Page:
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New research and techniques of World Maintenance


New research
Quite apart from greater expectations, new research is changing many of our most basic beliefs about age and failure. In particular, it is apparent that there is less and less connection between the operating age of most assets and how likely they are to fail.
Figure 1.2 shows how the earliest view of failure was simply that as things got older, they were more likely to fail. A growing awareness of 'infant mortality' led to widespread Second Generation belief in the "bathtub" curve.


However, Third Generation research has revealed that not one or two but six failure patterns actually occur in practice. This is discussed in detail later, but it too is having a profound effect on maintenance.
New techniques
There has been explosive growth in new maintenance concepts and techniques. Hundreds have been developed over the past fifteen years, and more are emerging every week.
Figure 1.3 shows how the classical emphasis on overhauls and administrative systems has grown to include many new developments in a number of different fields.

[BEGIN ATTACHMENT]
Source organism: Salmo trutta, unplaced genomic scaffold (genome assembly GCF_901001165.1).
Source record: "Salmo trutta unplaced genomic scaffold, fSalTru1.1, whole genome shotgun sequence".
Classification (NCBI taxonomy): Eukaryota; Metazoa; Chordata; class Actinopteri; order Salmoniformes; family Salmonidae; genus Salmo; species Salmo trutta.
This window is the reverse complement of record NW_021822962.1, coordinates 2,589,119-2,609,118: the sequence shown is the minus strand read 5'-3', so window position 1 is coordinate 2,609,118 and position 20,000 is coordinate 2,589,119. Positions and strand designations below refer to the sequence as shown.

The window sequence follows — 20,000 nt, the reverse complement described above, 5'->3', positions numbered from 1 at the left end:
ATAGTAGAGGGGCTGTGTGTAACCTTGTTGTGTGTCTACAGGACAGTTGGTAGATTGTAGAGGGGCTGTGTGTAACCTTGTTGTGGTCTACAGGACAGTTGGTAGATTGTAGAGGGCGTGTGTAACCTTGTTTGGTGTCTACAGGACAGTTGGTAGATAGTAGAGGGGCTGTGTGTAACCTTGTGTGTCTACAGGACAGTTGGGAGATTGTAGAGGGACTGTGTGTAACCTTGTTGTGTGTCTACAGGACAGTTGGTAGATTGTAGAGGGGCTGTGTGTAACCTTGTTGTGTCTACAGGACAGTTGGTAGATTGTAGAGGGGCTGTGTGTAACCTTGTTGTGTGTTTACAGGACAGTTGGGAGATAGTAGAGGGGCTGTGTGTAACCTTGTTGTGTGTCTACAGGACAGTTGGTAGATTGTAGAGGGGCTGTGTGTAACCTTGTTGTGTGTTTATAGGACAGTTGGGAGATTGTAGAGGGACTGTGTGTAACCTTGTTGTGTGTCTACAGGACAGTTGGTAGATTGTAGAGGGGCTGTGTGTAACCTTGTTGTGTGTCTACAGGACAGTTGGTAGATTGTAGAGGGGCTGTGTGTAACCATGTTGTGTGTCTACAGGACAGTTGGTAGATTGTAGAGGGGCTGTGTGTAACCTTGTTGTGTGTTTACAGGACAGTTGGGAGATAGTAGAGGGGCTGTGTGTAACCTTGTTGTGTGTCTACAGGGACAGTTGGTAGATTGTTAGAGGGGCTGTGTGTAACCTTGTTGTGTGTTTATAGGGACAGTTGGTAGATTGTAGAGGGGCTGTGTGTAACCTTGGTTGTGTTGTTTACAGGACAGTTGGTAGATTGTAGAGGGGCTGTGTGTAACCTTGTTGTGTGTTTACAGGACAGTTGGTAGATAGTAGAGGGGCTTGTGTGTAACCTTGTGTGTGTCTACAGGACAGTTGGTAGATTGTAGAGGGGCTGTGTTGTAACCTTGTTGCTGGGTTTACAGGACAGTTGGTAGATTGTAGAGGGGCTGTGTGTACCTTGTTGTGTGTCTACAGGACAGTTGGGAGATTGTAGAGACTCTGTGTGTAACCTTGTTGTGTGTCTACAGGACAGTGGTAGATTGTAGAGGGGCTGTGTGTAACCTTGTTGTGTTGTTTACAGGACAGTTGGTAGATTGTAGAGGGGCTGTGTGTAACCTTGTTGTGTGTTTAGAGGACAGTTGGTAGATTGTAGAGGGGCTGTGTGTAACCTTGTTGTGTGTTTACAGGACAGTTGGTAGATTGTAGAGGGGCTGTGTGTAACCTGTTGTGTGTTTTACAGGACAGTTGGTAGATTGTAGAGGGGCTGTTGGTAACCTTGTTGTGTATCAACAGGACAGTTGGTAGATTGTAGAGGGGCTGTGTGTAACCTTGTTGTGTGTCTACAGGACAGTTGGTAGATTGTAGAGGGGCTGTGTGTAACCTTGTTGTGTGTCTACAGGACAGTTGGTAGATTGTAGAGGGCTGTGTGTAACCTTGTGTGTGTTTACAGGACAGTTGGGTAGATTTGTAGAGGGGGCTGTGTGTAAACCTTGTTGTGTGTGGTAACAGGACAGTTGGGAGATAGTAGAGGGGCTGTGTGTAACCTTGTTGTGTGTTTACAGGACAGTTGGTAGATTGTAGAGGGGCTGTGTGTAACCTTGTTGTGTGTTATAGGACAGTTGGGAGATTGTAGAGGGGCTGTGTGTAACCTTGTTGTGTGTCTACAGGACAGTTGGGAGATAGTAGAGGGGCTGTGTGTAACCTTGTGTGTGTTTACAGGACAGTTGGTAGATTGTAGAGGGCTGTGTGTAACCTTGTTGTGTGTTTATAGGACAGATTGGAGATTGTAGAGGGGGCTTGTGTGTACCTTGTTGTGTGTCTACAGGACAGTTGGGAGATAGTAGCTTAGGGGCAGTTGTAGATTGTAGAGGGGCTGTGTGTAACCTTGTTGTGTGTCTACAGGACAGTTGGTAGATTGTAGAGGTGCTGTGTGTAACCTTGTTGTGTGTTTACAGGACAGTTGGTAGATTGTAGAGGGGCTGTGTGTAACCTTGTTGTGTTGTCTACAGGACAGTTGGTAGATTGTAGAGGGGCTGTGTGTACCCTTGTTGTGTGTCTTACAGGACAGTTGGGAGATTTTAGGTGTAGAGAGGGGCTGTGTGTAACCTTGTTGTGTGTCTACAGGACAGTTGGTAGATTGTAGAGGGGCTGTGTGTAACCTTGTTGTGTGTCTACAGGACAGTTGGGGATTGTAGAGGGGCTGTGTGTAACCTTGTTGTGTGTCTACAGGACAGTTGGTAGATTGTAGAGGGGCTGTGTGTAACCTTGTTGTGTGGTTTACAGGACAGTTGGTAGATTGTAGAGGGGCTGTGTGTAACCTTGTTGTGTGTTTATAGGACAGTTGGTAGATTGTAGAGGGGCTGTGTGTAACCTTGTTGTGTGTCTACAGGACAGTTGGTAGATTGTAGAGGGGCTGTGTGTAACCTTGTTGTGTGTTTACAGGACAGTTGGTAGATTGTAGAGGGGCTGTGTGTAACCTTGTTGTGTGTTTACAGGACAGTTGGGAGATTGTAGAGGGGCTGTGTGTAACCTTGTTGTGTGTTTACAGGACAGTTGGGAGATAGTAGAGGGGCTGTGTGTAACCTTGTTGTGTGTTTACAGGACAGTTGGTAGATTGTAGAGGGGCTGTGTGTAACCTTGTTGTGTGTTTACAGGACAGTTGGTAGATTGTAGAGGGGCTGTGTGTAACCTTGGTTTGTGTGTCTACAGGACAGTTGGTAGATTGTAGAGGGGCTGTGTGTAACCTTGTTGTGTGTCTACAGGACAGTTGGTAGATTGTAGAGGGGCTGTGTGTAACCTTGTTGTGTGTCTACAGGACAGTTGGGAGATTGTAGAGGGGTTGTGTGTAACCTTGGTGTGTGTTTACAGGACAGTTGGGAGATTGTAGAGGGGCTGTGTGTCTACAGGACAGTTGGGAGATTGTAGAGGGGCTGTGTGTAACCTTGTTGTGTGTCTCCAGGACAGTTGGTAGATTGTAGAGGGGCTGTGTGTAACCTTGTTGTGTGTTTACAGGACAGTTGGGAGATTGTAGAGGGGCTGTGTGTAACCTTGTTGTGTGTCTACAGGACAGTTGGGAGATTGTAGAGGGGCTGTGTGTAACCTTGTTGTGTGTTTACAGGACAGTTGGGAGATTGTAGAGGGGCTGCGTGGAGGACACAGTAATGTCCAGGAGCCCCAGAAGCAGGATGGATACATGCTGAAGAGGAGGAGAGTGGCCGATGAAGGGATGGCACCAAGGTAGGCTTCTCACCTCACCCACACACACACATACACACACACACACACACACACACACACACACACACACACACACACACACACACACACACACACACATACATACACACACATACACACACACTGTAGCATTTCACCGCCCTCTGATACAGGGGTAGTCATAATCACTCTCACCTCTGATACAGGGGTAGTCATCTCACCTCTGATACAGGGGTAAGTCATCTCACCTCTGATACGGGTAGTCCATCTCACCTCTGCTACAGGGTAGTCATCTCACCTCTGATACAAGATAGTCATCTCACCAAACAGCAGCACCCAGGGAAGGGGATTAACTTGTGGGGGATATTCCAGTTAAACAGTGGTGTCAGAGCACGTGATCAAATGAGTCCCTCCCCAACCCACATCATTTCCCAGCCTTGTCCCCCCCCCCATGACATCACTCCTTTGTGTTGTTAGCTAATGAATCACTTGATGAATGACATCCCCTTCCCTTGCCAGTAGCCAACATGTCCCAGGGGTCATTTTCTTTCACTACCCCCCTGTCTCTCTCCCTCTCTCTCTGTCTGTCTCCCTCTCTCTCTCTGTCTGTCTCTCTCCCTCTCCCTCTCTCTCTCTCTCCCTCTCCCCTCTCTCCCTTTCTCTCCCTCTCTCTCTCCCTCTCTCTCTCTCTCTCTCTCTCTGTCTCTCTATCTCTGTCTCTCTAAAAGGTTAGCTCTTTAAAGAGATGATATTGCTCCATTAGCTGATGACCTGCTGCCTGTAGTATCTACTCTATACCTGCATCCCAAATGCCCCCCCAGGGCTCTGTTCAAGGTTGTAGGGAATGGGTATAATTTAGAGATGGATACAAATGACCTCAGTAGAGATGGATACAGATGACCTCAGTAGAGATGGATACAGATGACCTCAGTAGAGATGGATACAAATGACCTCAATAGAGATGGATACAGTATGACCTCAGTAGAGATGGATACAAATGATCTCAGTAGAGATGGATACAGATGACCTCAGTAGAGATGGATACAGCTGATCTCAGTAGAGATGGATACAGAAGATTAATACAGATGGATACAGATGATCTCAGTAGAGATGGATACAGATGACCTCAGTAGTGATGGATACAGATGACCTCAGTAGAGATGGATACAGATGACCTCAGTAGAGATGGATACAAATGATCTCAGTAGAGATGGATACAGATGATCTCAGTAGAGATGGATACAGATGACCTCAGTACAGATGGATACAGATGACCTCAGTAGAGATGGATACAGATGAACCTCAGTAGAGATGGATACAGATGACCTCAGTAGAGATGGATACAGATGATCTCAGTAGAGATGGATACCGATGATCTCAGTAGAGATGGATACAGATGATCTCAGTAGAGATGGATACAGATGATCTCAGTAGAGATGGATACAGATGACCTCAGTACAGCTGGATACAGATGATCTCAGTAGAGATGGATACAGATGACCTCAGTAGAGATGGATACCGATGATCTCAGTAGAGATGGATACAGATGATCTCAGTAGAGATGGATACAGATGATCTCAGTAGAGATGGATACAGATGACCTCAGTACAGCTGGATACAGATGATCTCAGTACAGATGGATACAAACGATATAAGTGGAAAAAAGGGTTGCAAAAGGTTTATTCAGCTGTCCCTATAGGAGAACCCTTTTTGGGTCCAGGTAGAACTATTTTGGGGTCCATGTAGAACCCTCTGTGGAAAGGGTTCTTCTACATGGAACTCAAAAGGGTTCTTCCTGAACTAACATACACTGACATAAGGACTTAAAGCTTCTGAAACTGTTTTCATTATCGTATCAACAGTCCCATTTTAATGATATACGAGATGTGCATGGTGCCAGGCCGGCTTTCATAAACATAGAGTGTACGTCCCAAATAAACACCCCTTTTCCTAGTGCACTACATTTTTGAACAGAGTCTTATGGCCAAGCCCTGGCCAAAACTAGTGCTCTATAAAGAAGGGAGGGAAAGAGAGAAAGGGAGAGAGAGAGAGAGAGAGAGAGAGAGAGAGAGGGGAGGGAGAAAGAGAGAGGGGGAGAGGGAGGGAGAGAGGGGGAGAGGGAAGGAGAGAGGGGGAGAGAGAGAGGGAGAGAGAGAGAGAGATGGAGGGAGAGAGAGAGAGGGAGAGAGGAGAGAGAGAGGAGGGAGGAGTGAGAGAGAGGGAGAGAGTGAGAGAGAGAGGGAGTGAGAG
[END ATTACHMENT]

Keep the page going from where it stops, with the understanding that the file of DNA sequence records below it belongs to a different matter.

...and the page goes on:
The new developments include:
  • decision support tools, such as hazard studies, failure modes and effects analyses and expert systems
  • new maintenance techniques, such as condition monitoring
  • designing equipment with a much greater emphasis on reliability and maintainability
  • a major shift in organizational thinking towards participation, team-working and flexibility. 

A major challenge facing maintenance people nowadays is not only to learn what these techniques are, but to decide which are worthwhile and which are not in their own organizations. If we make the right choices, it is possible to improve asset performance and at the same time contain and even reduce the cost of maintenance. If we make the wrong choices, new problems are created while existing problems only get worse.

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